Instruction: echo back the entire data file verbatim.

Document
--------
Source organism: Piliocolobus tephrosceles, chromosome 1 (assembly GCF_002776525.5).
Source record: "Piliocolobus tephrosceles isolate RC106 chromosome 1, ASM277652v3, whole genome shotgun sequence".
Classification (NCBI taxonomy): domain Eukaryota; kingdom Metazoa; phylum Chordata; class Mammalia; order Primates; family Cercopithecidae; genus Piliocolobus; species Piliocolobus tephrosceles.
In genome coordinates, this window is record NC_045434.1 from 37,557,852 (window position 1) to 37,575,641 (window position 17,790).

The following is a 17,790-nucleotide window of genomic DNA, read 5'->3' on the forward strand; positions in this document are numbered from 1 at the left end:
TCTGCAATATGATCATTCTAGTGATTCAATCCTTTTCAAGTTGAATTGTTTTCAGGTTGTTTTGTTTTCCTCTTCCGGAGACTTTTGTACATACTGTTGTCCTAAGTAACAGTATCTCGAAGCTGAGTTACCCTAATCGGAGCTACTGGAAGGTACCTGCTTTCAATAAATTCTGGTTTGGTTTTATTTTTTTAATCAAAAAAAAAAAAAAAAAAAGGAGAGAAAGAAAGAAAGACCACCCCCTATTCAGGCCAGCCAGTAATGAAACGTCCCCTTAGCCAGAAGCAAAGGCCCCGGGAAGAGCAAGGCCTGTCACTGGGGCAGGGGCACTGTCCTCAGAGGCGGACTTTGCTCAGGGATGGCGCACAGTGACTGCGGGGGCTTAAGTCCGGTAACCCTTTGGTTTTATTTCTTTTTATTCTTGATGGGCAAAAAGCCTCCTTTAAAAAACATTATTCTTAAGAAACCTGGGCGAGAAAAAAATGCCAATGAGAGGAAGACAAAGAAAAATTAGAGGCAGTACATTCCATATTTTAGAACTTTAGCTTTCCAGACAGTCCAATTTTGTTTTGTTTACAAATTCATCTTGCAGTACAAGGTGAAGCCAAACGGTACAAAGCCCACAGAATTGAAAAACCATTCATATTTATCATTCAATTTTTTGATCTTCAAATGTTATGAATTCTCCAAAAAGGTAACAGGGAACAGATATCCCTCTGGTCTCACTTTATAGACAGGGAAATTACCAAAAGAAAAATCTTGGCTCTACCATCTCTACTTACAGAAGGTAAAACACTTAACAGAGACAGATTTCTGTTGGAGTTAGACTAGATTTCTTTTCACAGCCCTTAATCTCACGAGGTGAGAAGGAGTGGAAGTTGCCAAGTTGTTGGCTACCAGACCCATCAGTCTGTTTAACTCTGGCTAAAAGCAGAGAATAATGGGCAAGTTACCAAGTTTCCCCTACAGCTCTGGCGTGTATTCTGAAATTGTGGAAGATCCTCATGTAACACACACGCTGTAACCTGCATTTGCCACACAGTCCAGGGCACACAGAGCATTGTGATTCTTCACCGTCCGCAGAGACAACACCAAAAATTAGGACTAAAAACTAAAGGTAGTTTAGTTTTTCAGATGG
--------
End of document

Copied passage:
Source organism: Piliocolobus tephrosceles, chromosome 1 (assembly GCF_002776525.5).
Source record: "Piliocolobus tephrosceles isolate RC106 chromosome 1, ASM277652v3, whole genome shotgun sequence".
Classification (NCBI taxonomy): domain Eukaryota; kingdom Metazoa; phylum Chordata; class Mammalia; order Primates; family Cercopithecidae; genus Piliocolobus; species Piliocolobus tephrosceles.
In genome coordinates, this window is record NC_045434.1 from 37,557,852 (window position 1) to 37,575,641 (window position 17,790).

The following is a 17,790-nucleotide window of genomic DNA, read 5'->3' on the forward strand; positions in this document are numbered from 1 at the left end:
TCTGCAATATGATCATTCTAGTGATTCAATCCTTTTCAAGTTGAATTGTTTTCAGGTTGTTTTGTTTTCCTCTTCCGGAGACTTTTGTACATACTGTTGTCCTAAGTAACAGTATCTCGAAGCTGAGTTACCCTAATCGGAGCTACTGGAAGGTACCTGCTTTCAATAAATTCTGGTTTGGTTTTATTTTTTTAATCAAAAAAAAAAAAAAAAAAAGGAGAGAAAGAAAGAAAGACCACCCCCTATTCAGGCCAGCCAGTAATGAAACGTCCCCTTAGCCAGAAGCAAAGGCCCCGGGAAGAGCAAGGCCTGTCACTGGGGCAGGGGCACTGTCCTCAGAGGCGGACTTTGCTCAGGGATGGCGCACAGTGACTGCGGGGGCTTAAGTCCGGTAACCCTTTGGTTTTATTTCTTTTTATTCTTGATGGGCAAAAAGCCTCCTTTAAAAAACATTATTCTTAAGAAACCTGGGCGAGAAAAAAATGCCAATGAGAGGAAGACAAAGAAAAATTAGAGGCAGTACATTCCATATTTTAGAACTTTAGCTTTCCAGACAGTCCAATTTTGTTTTGTTTACAAATTCATCTTGCAGTACAAGGTGAAGCCAAACGGTACAAAGCCCACAGAATTGAAAAACCATTCATATTTATCATTCAATTTTTTGATCTTCAAATGTTATGAATTCTCCAAAAAGGTAACAGGGAACAGATATCCCTCTGGTCTCACTTTATAGACAGGGAAATTACCAAAAGAAAAATCTTGGCTCTACCATCTCTACTTACAGAAGGTAAAACACTTAACAGAGACAGATTTCTGTTGGAGTTAGACTAGATTTCTTTTCACAGCCCTTAATCTCACGAGGTGAGAAGGAGTGGAAGTTGCCAAGTTGTTGGCTACCAGACCCATCAGTCTGTTTAACTCTGGCTAAAAGCAGAGAATAATGGGCAAGTTACCAAGTTTCCCCTACAGCTCTGGCGTGTATTCTGAAATTGTGGAAGATCCTCATGTAACACACACGCTGTAACCTGCATTTGCCACACAGTCCAGGGCACACAGAGCATTGTGATTCTTCACCGTCCGCAGAGACAACACCAAAAATTAGGACTAAAAACTAAAGGTAGTTTAGTTTTTCAGATGG